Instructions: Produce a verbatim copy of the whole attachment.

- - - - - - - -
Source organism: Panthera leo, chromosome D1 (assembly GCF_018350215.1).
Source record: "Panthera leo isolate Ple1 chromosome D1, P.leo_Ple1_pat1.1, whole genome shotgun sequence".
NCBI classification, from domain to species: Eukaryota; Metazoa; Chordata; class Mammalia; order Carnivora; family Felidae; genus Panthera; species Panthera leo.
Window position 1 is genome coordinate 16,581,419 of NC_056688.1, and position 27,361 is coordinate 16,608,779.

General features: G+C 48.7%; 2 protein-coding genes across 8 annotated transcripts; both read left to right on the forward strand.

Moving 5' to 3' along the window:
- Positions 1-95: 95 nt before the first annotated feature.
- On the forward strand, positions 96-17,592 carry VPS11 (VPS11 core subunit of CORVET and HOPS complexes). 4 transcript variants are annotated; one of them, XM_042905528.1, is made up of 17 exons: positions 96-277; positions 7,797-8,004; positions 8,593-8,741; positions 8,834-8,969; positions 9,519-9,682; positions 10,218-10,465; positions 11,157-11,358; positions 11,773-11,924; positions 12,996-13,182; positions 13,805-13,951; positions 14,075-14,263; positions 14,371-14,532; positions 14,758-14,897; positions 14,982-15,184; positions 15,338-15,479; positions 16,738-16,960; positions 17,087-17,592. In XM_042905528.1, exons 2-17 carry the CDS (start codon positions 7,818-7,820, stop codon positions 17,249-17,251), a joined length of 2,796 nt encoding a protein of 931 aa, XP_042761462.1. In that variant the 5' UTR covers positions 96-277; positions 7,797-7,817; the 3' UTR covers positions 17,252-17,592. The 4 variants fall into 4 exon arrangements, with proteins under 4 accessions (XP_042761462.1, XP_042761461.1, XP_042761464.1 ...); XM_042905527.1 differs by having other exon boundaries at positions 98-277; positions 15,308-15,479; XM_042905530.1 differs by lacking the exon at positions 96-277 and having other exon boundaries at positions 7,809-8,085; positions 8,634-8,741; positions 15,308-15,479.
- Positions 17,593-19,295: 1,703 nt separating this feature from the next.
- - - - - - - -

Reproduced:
Source organism: Panthera leo, chromosome D1 (assembly GCF_018350215.1).
Source record: "Panthera leo isolate Ple1 chromosome D1, P.leo_Ple1_pat1.1, whole genome shotgun sequence".
NCBI classification, from domain to species: Eukaryota; Metazoa; Chordata; class Mammalia; order Carnivora; family Felidae; genus Panthera; species Panthera leo.
Window position 1 is genome coordinate 16,581,419 of NC_056688.1, and position 27,361 is coordinate 16,608,779.

General features: G+C 48.7%; 2 protein-coding genes across 8 annotated transcripts; both read left to right on the forward strand.

Moving 5' to 3' along the window:
- Positions 1-95: 95 nt before the first annotated feature.
- On the forward strand, positions 96-17,592 carry VPS11 (VPS11 core subunit of CORVET and HOPS complexes). 4 transcript variants are annotated; one of them, XM_042905528.1, is made up of 17 exons: positions 96-277; positions 7,797-8,004; positions 8,593-8,741; positions 8,834-8,969; positions 9,519-9,682; positions 10,218-10,465; positions 11,157-11,358; positions 11,773-11,924; positions 12,996-13,182; positions 13,805-13,951; positions 14,075-14,263; positions 14,371-14,532; positions 14,758-14,897; positions 14,982-15,184; positions 15,338-15,479; positions 16,738-16,960; positions 17,087-17,592. In XM_042905528.1, exons 2-17 carry the CDS (start codon positions 7,818-7,820, stop codon positions 17,249-17,251), a joined length of 2,796 nt encoding a protein of 931 aa, XP_042761462.1. In that variant the 5' UTR covers positions 96-277; positions 7,797-7,817; the 3' UTR covers positions 17,252-17,592. The 4 variants fall into 4 exon arrangements, with proteins under 4 accessions (XP_042761462.1, XP_042761461.1, XP_042761464.1 ...); XM_042905527.1 differs by having other exon boundaries at positions 98-277; positions 15,308-15,479; XM_042905530.1 differs by lacking the exon at positions 96-277 and having other exon boundaries at positions 7,809-8,085; positions 8,634-8,741; positions 15,308-15,479.
- Positions 17,593-19,295: 1,703 nt separating this feature from the next.